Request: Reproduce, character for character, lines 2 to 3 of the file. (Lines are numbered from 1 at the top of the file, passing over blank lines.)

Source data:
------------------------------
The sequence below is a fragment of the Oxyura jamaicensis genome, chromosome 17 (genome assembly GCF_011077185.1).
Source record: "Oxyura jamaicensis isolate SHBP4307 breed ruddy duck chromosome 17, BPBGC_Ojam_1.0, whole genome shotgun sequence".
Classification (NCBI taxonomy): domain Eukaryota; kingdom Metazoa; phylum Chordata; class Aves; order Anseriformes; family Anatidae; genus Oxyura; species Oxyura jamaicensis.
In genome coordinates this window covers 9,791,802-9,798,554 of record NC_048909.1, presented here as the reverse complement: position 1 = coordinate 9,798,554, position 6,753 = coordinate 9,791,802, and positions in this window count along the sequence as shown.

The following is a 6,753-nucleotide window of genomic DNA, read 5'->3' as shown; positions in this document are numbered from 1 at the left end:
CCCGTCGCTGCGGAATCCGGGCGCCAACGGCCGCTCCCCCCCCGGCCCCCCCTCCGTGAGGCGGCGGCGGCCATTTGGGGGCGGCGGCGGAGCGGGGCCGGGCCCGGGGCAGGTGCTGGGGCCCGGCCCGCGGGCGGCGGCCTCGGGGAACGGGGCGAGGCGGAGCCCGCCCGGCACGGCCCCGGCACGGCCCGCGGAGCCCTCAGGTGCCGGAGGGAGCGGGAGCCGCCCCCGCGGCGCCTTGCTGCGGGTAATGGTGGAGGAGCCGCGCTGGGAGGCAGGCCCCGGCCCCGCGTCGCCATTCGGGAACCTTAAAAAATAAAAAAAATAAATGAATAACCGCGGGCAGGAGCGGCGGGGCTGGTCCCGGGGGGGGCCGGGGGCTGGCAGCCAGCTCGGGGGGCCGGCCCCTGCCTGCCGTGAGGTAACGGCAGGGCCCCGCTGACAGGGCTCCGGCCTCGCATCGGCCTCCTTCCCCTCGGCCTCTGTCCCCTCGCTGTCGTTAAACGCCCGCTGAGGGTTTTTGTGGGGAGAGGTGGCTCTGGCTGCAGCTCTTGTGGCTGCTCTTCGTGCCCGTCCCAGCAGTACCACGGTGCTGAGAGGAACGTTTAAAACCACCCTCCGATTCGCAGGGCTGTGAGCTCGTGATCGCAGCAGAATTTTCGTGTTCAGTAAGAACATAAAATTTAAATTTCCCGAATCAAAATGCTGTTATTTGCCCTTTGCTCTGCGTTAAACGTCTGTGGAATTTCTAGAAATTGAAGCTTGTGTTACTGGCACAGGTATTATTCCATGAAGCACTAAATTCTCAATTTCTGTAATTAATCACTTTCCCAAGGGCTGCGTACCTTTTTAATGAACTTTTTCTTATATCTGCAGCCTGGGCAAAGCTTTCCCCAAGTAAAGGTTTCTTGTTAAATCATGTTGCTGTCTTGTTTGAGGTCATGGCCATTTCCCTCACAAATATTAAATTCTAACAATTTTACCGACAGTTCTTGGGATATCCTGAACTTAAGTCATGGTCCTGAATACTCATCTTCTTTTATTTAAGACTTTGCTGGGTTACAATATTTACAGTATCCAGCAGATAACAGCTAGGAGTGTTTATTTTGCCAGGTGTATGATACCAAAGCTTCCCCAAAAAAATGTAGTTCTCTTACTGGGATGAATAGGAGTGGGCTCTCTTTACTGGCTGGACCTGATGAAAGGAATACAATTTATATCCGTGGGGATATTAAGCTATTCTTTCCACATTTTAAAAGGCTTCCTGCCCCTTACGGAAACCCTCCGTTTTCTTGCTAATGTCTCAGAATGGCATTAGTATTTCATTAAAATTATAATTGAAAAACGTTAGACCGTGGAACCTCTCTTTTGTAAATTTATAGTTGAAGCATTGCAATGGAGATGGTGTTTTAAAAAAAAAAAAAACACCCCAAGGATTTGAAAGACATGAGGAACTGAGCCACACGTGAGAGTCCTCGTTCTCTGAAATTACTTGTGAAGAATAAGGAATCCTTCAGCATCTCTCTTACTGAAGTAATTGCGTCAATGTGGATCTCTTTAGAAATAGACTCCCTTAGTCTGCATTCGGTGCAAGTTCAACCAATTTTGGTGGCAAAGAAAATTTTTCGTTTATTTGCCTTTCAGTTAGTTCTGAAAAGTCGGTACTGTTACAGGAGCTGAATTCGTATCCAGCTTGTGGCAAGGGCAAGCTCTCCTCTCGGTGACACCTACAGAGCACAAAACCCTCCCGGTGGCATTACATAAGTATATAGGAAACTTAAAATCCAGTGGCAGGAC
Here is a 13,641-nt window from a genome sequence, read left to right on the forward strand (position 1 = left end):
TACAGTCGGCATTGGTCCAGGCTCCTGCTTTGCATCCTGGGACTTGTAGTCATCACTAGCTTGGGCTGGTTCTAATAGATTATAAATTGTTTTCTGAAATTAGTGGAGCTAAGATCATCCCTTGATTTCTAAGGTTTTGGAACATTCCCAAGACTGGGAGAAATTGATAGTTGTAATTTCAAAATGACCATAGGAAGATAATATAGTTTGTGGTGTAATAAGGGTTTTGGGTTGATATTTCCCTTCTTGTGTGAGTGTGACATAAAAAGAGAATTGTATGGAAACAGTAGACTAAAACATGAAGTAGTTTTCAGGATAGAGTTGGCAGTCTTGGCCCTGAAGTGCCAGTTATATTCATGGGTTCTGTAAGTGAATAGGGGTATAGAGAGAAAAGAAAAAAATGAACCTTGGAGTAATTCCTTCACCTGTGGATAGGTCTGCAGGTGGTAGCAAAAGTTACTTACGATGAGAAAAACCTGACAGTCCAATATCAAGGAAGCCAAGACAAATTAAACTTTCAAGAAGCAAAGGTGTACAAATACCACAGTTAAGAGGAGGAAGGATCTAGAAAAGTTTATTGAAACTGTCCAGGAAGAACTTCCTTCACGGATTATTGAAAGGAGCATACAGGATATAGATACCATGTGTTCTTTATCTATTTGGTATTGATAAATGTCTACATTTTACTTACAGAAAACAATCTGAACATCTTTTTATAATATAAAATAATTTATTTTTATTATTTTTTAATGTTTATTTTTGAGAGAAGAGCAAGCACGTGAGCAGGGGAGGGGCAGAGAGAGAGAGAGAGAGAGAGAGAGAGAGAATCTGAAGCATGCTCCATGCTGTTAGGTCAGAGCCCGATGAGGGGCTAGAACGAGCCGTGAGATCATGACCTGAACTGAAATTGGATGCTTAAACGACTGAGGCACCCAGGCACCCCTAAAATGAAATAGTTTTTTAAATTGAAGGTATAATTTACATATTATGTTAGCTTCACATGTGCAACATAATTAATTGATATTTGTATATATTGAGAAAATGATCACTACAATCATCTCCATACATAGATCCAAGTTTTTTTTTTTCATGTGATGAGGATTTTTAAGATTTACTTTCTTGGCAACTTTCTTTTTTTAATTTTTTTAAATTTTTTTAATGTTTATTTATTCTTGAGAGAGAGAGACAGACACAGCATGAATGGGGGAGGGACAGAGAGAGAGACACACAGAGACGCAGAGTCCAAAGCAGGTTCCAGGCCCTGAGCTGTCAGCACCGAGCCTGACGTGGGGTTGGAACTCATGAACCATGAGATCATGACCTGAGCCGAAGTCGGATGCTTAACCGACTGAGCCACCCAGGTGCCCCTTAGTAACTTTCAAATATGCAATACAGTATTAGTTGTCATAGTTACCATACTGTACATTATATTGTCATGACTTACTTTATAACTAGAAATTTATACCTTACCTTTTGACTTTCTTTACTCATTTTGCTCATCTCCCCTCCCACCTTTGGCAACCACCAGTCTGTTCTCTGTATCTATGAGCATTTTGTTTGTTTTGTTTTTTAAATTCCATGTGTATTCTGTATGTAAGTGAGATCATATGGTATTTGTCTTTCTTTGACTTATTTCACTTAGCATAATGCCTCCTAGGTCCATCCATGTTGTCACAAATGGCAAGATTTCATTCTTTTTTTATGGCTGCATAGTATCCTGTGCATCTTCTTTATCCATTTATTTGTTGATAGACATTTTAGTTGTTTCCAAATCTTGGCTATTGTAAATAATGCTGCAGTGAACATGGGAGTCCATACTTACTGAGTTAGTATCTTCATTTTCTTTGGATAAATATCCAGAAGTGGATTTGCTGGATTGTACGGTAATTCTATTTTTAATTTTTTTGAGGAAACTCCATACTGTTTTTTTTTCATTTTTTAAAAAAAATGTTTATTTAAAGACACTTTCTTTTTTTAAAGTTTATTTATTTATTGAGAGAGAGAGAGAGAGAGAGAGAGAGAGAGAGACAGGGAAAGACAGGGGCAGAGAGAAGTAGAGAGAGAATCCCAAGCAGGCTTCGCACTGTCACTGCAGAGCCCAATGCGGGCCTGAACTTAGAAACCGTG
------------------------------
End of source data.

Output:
Source record: "Oxyura jamaicensis isolate SHBP4307 breed ruddy duck chromosome 17, BPBGC_Ojam_1.0, whole genome shotgun sequence".
Classification (NCBI taxonomy): domain Eukaryota; kingdom Metazoa; phylum Chordata; class Aves; order Anseriformes; family Anatidae; genus Oxyura; species Oxyura jamaicensis.